Fiddleheads are the easier of the two to recognize. They can be harvested from several different varieties of ferns: cinnamon fern, royal fern, zenmai and vegetable fern. These grow all over the world but aren’t cultivated by farmers. If you decide to harvest your own, the rule is to harvest fewer than half the fiddleheads from any one plant to allow the plant to survive the assault and produce again the next year. Be careful that you know your ferns, some are thought to be carcinogenic; specifically ostrich fern and royal fern. That being said, this isn’t quite as harrowing as hunting wild mushrooms. Note which varieties of ferns grow in a particular area when they develop fully and then you’re set for the next spring when you go fiddlehead hunting! Caveats being made, these vegetables are an incredibly tasty,  nutritious and filling addition to any meal and they also can be stored by freezing.
The flavor in ramps varies from root to tip. The bulbs have an intense and unique flavor that marries the best elements of onion and garlic. The stem is reminiscent of scallions and the leaves remind me of spinach with a touch of asparagus flavor. Subsequently, I advocate using as much of the plant as possible since the entire plant is harvested and the whole thing is delicious.
When I was a kid we would make this dynamic duo into a salad with chicken and toasted nuts. I loved the flavors but was terrified of chicken and egg products that sat at room temperature for hours and hours. Horrifying thoughts aside, Brent and I decided to try it with soy curls instead and were delighted with the result.
To start you’ll want to gather the following ingredients.
1.5 cups dry soy curls
3 cups water
1 cube veggie bouillon
15 ramp bulbs, peeled and ends chopped off
chopped ramp greens
ramp stems, the red sections, chopped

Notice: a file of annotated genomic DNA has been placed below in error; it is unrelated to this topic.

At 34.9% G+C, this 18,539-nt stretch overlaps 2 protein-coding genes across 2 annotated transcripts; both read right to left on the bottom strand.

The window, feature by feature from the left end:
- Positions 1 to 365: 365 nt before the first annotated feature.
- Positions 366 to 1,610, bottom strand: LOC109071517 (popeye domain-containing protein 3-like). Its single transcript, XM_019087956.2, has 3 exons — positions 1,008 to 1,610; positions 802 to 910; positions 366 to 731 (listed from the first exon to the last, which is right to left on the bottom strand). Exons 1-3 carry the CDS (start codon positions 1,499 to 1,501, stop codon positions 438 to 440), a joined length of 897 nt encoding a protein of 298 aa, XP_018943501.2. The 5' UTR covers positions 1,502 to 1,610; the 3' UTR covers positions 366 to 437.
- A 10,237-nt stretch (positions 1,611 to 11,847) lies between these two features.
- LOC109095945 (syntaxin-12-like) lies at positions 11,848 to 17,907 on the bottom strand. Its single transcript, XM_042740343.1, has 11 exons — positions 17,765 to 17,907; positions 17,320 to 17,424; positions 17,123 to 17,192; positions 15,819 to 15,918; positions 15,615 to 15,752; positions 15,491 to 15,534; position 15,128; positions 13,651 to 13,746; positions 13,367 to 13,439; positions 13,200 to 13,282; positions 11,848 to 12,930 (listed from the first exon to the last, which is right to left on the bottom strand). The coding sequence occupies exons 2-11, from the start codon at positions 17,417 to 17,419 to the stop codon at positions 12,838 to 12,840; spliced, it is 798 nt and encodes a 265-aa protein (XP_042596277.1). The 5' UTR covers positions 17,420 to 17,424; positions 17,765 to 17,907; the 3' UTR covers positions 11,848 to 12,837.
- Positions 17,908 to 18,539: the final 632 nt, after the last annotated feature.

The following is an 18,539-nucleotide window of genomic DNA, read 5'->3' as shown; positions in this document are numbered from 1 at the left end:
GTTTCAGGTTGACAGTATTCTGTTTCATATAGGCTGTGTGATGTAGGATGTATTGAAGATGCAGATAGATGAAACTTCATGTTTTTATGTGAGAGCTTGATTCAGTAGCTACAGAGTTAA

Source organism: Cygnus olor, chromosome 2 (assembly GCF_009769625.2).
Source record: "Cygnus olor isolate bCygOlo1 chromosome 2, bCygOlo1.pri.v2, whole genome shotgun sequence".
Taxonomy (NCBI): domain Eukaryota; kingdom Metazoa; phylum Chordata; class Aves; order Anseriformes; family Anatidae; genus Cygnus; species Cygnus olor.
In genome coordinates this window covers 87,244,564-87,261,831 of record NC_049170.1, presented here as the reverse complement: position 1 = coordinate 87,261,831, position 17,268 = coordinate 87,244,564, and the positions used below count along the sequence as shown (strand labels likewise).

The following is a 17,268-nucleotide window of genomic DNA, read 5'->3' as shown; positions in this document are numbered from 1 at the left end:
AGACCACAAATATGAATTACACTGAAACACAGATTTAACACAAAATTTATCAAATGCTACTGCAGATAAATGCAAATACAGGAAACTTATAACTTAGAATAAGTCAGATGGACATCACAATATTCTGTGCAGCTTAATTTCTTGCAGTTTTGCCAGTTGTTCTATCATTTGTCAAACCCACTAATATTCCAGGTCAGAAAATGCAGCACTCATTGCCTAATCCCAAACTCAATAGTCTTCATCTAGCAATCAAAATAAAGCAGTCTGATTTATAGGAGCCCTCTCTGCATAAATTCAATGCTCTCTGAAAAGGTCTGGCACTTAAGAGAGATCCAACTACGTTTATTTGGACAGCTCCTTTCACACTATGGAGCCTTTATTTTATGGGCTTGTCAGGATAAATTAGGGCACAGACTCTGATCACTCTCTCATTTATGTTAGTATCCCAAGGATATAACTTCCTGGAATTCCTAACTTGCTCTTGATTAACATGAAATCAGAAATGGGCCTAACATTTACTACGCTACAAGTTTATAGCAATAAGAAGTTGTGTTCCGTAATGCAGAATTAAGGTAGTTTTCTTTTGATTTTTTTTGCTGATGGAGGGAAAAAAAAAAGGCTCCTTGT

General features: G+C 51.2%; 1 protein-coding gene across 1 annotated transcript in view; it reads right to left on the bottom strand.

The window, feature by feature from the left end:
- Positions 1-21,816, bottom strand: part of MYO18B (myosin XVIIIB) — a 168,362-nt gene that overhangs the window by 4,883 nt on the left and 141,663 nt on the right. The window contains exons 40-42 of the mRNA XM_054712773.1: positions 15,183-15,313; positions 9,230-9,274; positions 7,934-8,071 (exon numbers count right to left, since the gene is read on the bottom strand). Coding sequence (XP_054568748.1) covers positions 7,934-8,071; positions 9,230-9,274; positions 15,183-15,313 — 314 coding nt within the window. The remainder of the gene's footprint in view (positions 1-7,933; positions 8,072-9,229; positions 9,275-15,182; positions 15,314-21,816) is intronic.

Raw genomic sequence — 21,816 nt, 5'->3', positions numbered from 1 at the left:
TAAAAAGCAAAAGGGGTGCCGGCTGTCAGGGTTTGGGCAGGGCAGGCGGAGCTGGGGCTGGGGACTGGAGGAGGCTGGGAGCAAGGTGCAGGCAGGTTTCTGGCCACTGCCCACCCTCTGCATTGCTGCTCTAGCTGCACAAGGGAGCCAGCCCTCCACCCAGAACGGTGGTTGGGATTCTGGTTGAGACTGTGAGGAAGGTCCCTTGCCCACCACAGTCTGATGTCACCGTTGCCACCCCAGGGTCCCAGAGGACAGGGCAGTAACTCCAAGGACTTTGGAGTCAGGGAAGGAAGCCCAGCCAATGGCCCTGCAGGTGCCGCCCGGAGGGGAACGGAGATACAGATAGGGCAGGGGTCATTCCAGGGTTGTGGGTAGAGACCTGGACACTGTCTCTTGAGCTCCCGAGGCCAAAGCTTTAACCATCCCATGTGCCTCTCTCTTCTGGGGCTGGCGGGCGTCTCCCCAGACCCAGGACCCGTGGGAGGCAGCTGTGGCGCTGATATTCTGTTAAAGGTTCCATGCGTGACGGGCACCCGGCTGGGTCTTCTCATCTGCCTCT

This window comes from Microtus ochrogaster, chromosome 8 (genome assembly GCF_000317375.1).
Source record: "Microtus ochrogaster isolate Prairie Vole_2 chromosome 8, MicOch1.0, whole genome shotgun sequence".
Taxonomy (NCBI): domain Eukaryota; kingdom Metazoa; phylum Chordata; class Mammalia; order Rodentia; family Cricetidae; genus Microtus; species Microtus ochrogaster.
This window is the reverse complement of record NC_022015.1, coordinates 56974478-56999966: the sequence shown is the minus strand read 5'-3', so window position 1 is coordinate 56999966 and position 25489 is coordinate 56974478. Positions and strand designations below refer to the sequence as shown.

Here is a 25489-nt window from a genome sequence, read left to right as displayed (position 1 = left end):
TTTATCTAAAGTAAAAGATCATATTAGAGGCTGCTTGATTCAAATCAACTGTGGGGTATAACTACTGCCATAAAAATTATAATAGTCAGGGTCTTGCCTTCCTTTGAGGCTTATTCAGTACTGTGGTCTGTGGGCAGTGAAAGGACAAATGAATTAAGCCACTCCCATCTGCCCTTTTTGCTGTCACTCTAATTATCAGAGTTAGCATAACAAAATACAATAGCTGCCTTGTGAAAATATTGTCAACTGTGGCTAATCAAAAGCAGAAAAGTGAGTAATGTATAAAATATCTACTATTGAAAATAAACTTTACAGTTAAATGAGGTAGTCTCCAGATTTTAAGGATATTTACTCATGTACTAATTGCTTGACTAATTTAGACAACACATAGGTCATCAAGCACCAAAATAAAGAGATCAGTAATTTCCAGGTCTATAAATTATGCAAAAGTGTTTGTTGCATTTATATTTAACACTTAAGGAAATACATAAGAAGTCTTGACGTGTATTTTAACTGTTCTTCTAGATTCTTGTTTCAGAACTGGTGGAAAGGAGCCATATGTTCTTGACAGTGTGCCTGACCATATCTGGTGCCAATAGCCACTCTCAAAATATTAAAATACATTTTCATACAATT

1/2 cup fiddleheads
1/2 cup vegenaise
juice of 1/2 lemon
1/4 tsp flake red pepper (optional)
1/4 cup chopped toasted nuts (optional)
1/4 cup dried cranberries (optional)
Prepare the water and bouillon in your microwave in a microwave safe bowl. Heat the water at one minute intervals until the bouillon dissolves with light stirring. Add the soy curls. Heat as before until the water is mostly absorbed. Saute with olive oil until lightly browned and crispy. I like to refrigerate this dish in order to cool it, but this salad is also delicious when warm.

Separate the bulbs, stems and greens from the ramps. Saute the bulbs

and fiddleheads until the fiddleheads start to get tender.
Add the greens and stir until they wilt. Refrigerate to cool, if desired.
Combine the soy curls, greens and red stems with the rest of the ingredients. We used Follow Your Heart grapeseed vegenaise. It’s pretty awesome. We also omitted the cranberries. Serve on toasted bread.If you don’t have ramps and fiddleheads, substitute asparagus for the fiddleheads, spinach for the ramp greens, green onion for the ramp stems, and leeks for the ramp bulbs. Wow… that’s way more complicated. If you’re sensitive to soy, seitan or chickpeas would make a great substitute for soy curls. If you’ve got an allergy to pecans, toasted sunflower seeds have a great flavor and crunch.

Really, this stunning and delicious. It was crisp herbal flavors married to the nutty savory soy curls all mellowed out by lemon and vegenaise. We had it with a crisp glass of red wine and savored a lazy Sunday.

This is Christie and Brent, signing off!